So, it makes Republicans look like they don't oppose President Obama for all these principle or policy reasons that were just brought up, but rather because he's black. And that's what is really, really disturbing and destructive, that we have a serious disagreement with policy and principles, not because of who the president is or what his race is.

COSTELLO: L.Z., response?

GRANDERSON: You see what I mean, Carol? That's a perfect example of what I talked about earlier. There are racist facets of Republican Party. When you look at comments made by Republican John Sununu, how could you not see the hint of racism in his voice when he talks about the president?

Are there disagreement when's it comes to policy? Absolutely. Let's remember the Republican Party actually was the party that gave us the EPA. The Republican Party gave us the president who fought to enslave them. The Republican Party was the party that had the first president -- or former president speak in support of marriage, of gay marriage, and of gay rights, and I'm speaking of President Ford when it comes to that. In other words, the Republican Party used to be the party of big ideas that believed in freedom and believed in diversity. The question isn't, as Colin Powell is a Republican? The question is what has happened to the Republican Party?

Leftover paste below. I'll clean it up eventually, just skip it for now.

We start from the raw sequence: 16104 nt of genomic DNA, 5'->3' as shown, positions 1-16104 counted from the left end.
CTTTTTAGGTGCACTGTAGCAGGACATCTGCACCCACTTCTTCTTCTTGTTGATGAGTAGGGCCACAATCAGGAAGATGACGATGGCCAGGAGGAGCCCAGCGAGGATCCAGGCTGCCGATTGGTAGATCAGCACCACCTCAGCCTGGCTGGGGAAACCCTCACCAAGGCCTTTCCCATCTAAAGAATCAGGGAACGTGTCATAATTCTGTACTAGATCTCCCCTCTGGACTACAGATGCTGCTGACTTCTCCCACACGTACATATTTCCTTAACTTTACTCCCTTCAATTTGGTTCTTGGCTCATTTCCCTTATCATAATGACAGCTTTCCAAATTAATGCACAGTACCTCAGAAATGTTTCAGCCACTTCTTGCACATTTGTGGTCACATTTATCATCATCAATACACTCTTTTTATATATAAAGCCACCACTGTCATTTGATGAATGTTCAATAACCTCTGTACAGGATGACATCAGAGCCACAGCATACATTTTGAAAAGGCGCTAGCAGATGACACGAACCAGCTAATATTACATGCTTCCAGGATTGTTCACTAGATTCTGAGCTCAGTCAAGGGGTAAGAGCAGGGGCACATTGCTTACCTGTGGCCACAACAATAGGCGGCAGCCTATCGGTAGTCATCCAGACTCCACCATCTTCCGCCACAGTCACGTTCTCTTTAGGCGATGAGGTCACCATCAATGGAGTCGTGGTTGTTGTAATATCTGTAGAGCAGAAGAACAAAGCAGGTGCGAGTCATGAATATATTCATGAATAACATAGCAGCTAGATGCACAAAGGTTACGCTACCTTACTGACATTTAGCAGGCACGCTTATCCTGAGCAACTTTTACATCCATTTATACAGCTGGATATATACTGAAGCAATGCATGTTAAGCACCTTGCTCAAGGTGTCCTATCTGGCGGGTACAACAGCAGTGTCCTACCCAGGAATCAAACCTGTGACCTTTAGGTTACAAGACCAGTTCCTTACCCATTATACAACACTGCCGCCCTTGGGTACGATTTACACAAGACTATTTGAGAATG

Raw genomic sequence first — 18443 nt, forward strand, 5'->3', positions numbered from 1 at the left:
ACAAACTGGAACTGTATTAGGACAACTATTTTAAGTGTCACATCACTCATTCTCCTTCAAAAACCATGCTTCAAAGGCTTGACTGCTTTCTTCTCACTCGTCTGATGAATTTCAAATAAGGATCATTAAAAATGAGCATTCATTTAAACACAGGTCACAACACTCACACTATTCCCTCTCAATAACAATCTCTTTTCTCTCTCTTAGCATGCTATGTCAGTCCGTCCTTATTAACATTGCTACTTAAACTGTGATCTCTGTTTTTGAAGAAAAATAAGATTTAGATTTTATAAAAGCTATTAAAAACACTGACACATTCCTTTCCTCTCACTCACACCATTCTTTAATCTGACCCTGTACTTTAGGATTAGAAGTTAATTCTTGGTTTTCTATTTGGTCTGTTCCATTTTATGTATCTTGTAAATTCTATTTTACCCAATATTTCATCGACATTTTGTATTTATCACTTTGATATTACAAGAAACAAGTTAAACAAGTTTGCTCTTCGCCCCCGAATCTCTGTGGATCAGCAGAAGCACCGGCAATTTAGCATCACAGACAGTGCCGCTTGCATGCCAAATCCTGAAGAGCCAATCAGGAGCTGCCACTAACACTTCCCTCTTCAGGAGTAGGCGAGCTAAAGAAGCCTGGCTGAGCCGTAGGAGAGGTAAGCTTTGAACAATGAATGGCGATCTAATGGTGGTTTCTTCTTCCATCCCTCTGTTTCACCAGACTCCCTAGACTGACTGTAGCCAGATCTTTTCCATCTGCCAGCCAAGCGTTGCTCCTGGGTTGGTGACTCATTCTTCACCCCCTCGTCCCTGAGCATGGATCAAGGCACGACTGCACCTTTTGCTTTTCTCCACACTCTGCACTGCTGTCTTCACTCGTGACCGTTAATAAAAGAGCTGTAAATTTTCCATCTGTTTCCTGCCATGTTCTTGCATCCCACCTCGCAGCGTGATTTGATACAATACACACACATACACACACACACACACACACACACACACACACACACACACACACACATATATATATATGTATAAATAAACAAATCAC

That it's moved away from this wonderful history of moving this country forward, and it's become somewhat of an antiquated viewpoint of what this country should be. That, to me, is the real question about the Republican Party, not Colin Powell.

CAIN: That's just true.

COSTELLO: OK. Final word, Will.

CAIN: It's just not true. Look, in 2008, the Republicans nominated --


CAIN: -- perhaps the most moderate candidate in modern history at least with John McCain. And Colin Powell did not embrace John McCain.

The party did not move away from him. He moved away from the party. He chose President Obama over the most moderate Republican since, I don't know, what, Eisenhower? Nixon?

GRANDERSON: Didn't John McCain give us Sarah Palin? The same person we're just talking about a couple of minutes ago. Wasn't John McCain the one whose ticket included an individual who was part of the courtship of those racist voters I was just talking about earlier?

So, no, he won't accept that because he saw during the campaign rallies individuals that were holding up signs that said kill then Senator Obama. Why would you embrace someone who doesn't come out against that action?


CAIN: Quickly on that last note. Carol, here's the deal. I am always, and Republicans are always forced to defend the worst elements that exist in this country who label themselves under the brand of Republican.

Are there racists within the Republican Party? Yes. Are there racists within the Democratic Party? Emphatically, yes. Are there anti-Semites within the Democratic Party? Yes.